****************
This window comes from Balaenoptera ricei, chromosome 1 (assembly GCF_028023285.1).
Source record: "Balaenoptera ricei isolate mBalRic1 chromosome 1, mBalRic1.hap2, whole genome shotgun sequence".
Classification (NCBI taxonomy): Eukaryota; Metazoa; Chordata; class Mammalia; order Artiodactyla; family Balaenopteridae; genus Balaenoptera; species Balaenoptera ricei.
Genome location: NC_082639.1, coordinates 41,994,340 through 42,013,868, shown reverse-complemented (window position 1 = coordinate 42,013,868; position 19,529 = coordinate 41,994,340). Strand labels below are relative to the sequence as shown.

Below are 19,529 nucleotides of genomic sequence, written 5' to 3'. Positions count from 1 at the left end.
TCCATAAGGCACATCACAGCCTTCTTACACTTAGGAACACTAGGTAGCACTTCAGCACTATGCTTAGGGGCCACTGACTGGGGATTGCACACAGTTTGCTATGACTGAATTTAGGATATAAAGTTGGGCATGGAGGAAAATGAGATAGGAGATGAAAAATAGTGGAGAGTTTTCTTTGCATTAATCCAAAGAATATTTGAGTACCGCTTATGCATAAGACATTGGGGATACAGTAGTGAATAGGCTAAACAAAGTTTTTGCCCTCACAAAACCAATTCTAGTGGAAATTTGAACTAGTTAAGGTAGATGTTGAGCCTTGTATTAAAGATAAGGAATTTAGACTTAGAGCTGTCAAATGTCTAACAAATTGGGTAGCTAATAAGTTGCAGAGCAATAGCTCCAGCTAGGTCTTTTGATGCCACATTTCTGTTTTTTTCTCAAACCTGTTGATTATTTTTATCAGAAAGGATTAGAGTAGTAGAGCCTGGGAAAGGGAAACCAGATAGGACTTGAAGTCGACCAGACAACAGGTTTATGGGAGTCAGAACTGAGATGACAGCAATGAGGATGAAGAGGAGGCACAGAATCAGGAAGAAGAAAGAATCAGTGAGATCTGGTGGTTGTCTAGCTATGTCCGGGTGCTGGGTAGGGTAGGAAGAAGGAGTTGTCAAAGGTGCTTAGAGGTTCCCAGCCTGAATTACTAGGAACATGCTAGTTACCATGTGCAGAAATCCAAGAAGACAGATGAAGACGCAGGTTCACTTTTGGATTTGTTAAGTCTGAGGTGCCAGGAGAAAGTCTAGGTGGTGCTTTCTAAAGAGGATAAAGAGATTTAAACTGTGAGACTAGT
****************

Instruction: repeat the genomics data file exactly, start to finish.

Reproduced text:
This window comes from Balaenoptera ricei, chromosome 1 (assembly GCF_028023285.1).
Source record: "Balaenoptera ricei isolate mBalRic1 chromosome 1, mBalRic1.hap2, whole genome shotgun sequence".
Classification (NCBI taxonomy): Eukaryota; Metazoa; Chordata; class Mammalia; order Artiodactyla; family Balaenopteridae; genus Balaenoptera; species Balaenoptera ricei.
Genome location: NC_082639.1, coordinates 41,994,340 through 42,013,868, shown reverse-complemented (window position 1 = coordinate 42,013,868; position 19,529 = coordinate 41,994,340). Strand labels below are relative to the sequence as shown.

Below are 19,529 nucleotides of genomic sequence, written 5' to 3'. Positions count from 1 at the left end.
TCCATAAGGCACATCACAGCCTTCTTACACTTAGGAACACTAGGTAGCACTTCAGCACTATGCTTAGGGGCCACTGACTGGGGATTGCACACAGTTTGCTATGACTGAATTTAGGATATAAAGTTGGGCATGGAGGAAAATGAGATAGGAGATGAAAAATAGTGGAGAGTTTTCTTTGCATTAATCCAAAGAATATTTGAGTACCGCTTATGCATAAGACATTGGGGATACAGTAGTGAATAGGCTAAACAAAGTTTTTGCCCTCACAAAACCAATTCTAGTGGAAATTTGAACTAGTTAAGGTAGATGTTGAGCCTTGTATTAAAGATAAGGAATTTAGACTTAGAGCTGTCAAATGTCTAACAAATTGGGTAGCTAATAAGTTGCAGAGCAATAGCTCCAGCTAGGTCTTTTGATGCCACATTTCTGTTTTTTTCTCAAACCTGTTGATTATTTTTATCAGAAAGGATTAGAGTAGTAGAGCCTGGGAAAGGGAAACCAGATAGGACTTGAAGTCGACCAGACAACAGGTTTATGGGAGTCAGAACTGAGATGACAGCAATGAGGATGAAGAGGAGGCACAGAATCAGGAAGAAGAAAGAATCAGTGAGATCTGGTGGTTGTCTAGCTATGTCCGGGTGCTGGGTAGGGTAGGAAGAAGGAGTTGTCAAAGGTGCTTAGAGGTTCCCAGCCTGAATTACTAGGAACATGCTAGTTACCATGTGCAGAAATCCAAGAAGACAGATGAAGACGCAGGTTCACTTTTGGATTTGTTAAGTCTGAGGTGCCAGGAGAAAGTCTAGGTGGTGCTTTCTAAAGAGGATAAAGAGATTTAAACTGTGAGACTAGT